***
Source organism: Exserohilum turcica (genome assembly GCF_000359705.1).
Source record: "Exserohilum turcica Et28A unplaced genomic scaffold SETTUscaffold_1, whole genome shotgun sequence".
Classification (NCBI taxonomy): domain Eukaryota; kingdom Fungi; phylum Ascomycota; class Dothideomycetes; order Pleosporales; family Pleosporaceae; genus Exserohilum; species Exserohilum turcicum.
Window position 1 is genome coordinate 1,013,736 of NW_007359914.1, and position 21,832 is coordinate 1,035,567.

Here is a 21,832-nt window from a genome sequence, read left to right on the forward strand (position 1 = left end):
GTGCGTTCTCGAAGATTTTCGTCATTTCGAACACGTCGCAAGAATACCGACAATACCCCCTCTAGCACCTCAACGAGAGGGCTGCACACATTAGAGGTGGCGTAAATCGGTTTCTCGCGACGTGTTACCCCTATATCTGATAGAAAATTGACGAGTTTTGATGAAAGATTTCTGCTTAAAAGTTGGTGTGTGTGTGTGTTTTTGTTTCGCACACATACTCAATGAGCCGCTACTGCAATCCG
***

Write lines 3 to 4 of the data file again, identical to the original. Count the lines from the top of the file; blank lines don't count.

Classification (NCBI taxonomy): domain Eukaryota; kingdom Fungi; phylum Ascomycota; class Dothideomycetes; order Pleosporales; family Pleosporaceae; genus Exserohilum; species Exserohilum turcicum.
Window position 1 is genome coordinate 1,013,736 of NW_007359914.1, and position 21,832 is coordinate 1,035,567.